Fire, Ice, And Fog

My husband has always been my guide to the heavens. I can’t even count how many times we’ve gazed up at the skies and he has introduced me to a constellation, a star or planet. At times, we’ve watched natural phenomenon, such as the aurora borealis, other times, he’s spotted a satellite, and once, we saw the space shuttle shining in the last rays of the setting sun as it passed overhead. In December, he was my escort to the Geminids meteor shower.

It was 18 degrees outside. I figured it for a two layer bottom (long undies, polar fleece pants) and three layer top (sweatshirt, fleece-lined hoodie, down-filled jacket) kind of night. Chris set up chairs in the driveway for us, and we settled in for the show at about 8:45 p.m. Websites about the meteor shower had predicted that the best viewing time would be from 9 p.m. to 4 a.m., with a peak at about 2 a.m. There was a time in my life when MY peak time was about 2 a.m., but nowadays, I peak at around 4 p.m., and am heading downhill by about 10.

Chris saw the first streak just minutes after we sat down. Now we had an idea of where to look in the sky, but really, with meteor showers, you just never know where to look, so you try to “keep big eyes” on as much of the sky as you can. This caused us to slouch down in our chairs, leaning our heads back as far as we could. I commented that we really should get lounge chairs for this activity, and Chris suggested that we head into town right away to find some. I didn’t want to leave the show before it had even started, so we just stuck with our uncomfortable positions and watched the sky. Soon, we had each spotted smaller streaks and one large, green glow worm that had caused us to gasp and grab for each other, asking “Did you SEE that?”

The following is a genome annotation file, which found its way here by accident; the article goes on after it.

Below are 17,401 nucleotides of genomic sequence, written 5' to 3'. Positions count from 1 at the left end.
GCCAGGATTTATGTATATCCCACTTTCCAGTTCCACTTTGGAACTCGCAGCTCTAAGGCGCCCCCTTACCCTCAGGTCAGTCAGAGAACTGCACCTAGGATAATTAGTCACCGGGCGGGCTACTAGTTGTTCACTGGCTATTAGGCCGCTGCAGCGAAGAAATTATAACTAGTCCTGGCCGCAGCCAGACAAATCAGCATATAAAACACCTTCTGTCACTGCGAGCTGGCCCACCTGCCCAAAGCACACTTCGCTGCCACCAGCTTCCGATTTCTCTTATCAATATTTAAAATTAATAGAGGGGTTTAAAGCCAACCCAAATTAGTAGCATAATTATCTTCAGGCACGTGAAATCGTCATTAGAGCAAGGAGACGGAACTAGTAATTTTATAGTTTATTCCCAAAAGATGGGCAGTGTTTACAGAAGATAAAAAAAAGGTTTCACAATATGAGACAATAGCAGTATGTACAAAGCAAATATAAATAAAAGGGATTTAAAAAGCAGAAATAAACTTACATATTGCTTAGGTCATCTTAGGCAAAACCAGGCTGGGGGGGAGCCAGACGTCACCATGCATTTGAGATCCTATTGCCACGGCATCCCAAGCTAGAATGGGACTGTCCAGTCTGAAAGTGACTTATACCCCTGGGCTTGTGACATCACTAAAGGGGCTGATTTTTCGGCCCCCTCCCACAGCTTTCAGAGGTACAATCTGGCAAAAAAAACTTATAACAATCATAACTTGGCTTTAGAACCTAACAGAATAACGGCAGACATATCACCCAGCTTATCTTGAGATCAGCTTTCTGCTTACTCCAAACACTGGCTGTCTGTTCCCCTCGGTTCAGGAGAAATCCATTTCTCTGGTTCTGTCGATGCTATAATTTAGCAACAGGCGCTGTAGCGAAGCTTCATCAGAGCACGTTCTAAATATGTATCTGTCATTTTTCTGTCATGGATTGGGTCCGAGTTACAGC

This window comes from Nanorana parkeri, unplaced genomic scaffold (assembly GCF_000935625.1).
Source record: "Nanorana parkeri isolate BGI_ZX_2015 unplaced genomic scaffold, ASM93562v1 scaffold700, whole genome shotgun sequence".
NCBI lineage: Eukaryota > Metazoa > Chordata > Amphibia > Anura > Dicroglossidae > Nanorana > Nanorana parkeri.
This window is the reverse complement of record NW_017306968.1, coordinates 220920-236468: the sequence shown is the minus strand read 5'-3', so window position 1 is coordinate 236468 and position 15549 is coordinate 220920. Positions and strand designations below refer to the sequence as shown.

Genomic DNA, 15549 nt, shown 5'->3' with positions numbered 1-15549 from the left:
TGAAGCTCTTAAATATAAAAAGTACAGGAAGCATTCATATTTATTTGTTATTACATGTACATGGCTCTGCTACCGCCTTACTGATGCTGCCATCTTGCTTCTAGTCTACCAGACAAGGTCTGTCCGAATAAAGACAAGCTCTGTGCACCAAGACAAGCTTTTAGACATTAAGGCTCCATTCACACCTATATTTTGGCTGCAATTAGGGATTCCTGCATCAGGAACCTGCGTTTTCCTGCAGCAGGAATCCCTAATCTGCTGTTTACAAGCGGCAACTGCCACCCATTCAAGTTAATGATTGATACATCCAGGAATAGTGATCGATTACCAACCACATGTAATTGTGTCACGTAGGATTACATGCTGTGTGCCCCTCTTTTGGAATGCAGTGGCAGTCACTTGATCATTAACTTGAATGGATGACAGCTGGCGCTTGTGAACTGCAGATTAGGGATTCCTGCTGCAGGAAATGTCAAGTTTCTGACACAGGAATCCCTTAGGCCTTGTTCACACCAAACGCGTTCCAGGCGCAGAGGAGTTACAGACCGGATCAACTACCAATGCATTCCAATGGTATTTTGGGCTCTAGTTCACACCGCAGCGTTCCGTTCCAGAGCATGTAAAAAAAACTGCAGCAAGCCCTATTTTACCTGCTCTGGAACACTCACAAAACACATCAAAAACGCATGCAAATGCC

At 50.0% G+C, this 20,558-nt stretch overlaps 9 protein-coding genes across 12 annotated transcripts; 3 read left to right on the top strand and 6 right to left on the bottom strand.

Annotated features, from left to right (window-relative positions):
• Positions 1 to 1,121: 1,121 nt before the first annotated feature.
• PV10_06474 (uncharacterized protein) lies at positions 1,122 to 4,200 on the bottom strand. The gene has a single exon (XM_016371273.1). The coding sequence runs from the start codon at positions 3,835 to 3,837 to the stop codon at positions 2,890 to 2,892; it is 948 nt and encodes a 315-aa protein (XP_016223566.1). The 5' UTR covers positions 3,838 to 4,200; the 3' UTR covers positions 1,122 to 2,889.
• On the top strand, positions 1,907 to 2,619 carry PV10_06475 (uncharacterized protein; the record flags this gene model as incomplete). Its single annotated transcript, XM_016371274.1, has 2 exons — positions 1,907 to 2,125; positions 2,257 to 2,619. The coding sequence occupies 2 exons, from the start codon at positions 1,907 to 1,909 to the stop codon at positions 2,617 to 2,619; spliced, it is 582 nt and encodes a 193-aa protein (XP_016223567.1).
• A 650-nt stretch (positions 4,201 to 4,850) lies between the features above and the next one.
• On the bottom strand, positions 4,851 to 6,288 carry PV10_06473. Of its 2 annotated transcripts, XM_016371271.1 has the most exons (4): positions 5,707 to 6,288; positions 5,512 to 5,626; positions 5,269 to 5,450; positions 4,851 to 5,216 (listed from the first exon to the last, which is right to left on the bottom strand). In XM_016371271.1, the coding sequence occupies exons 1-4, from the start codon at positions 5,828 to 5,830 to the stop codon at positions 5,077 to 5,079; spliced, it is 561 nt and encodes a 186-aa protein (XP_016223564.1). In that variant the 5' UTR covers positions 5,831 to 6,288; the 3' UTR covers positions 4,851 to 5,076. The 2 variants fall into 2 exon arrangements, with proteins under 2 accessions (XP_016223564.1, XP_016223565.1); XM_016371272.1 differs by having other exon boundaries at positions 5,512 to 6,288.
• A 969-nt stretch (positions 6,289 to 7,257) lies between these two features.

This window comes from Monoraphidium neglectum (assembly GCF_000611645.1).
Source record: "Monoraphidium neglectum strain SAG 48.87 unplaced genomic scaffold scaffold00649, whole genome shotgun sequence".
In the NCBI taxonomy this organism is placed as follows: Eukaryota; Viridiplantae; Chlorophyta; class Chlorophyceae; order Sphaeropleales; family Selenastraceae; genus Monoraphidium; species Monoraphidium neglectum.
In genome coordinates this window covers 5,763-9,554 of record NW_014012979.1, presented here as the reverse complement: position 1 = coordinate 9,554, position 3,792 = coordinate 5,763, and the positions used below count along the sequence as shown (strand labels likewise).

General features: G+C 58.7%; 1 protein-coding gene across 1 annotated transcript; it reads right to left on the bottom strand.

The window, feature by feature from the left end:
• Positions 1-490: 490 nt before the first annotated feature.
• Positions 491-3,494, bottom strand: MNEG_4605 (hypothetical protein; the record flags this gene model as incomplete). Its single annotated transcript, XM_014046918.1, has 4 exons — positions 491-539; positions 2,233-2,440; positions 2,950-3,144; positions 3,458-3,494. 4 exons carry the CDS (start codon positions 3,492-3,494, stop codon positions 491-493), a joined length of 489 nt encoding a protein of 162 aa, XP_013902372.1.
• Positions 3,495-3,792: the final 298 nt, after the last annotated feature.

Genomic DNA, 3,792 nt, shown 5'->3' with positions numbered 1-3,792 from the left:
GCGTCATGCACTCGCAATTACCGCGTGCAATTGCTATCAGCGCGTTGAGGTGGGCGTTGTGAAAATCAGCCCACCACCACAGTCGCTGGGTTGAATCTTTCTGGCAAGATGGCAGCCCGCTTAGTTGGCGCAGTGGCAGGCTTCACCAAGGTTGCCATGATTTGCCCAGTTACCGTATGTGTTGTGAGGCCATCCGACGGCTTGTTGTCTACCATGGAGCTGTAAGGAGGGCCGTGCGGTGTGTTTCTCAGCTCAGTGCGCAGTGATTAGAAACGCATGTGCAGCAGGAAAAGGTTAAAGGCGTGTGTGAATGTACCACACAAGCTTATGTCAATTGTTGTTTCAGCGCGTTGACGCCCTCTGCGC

Throughout our viewing, we were a little bothered by lights. We live in a mostly dark rural neighborhood, but there are some bright yard lights across the street, and car headlights shone in our eyes as they passed. We talked about other places where we have watched the skies and wondered if we should try for a darker location with a bigger view of the sky. Finally, after a long lull between meteors, we decided to explore some other options. Chris packed our chairs into the truck and we headed off down the road. He had one place in mind and I had another—for better or worse, my location won the toss, and he drove there. I hadn’t been there in quite awhile, and had forgotten that there were streetlights even on that lonely stretch of road, not to mention no safe places to park. Chris drove on until we were completely enveloped in fog. It was like driving into a garage—one minute, we could see the road and the sky, and in an instant, it all disappeared into darkness.

On the theory that the fog had appeared so fast, it was just as likely to be in a limited area and we could simply drive out of it, Chris continued on . . . and on. It was slow going, and I was a little panicked. We passed a well-lit farmhouse and I wanted nothing more than to pull into that driveway and wait for clear skies, no matter if it took all night. Chris is calm and steady at the wheel in all situations, no matter how nerve-wracking his wife finds the conditions. I was rapidly becoming a basket case, convinced that we were poking along through a farmer’s field, but Chris assured me that we were on pavement, headed for home and in minutes, we would arrive there safe and sound. We were only about a mile from home, but the landscape in fog was completely foreign to me. Finally, we came to a stop sign, indicating that we’d reached the highway, and a little farther down that road, the fog disappeared. The entire drive had probably taken no more than a half hour, but I felt drained from the strain of worrying.

I have no explanation for it, but on a night when the Hubbells wanted to see a pretty spectacular meteor shower, the entire area was fogged in, except for a half-mile circle of clear sky directly over our house. I guess it turns out that Dorothy was right, there really IS no place like home!

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